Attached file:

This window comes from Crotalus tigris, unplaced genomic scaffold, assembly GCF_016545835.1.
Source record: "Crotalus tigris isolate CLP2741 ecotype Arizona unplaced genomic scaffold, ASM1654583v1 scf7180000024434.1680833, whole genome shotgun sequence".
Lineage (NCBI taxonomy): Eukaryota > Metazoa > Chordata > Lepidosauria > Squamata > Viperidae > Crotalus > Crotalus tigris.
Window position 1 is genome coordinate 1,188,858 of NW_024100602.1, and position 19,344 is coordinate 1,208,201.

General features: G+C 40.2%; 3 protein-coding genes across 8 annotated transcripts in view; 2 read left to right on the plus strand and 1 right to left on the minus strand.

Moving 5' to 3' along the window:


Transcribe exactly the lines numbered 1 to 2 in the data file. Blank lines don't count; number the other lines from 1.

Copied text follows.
This window comes from Crotalus tigris, unplaced genomic scaffold, assembly GCF_016545835.1.
Source record: "Crotalus tigris isolate CLP2741 ecotype Arizona unplaced genomic scaffold, ASM1654583v1 scf7180000024434.1680833, whole genome shotgun sequence".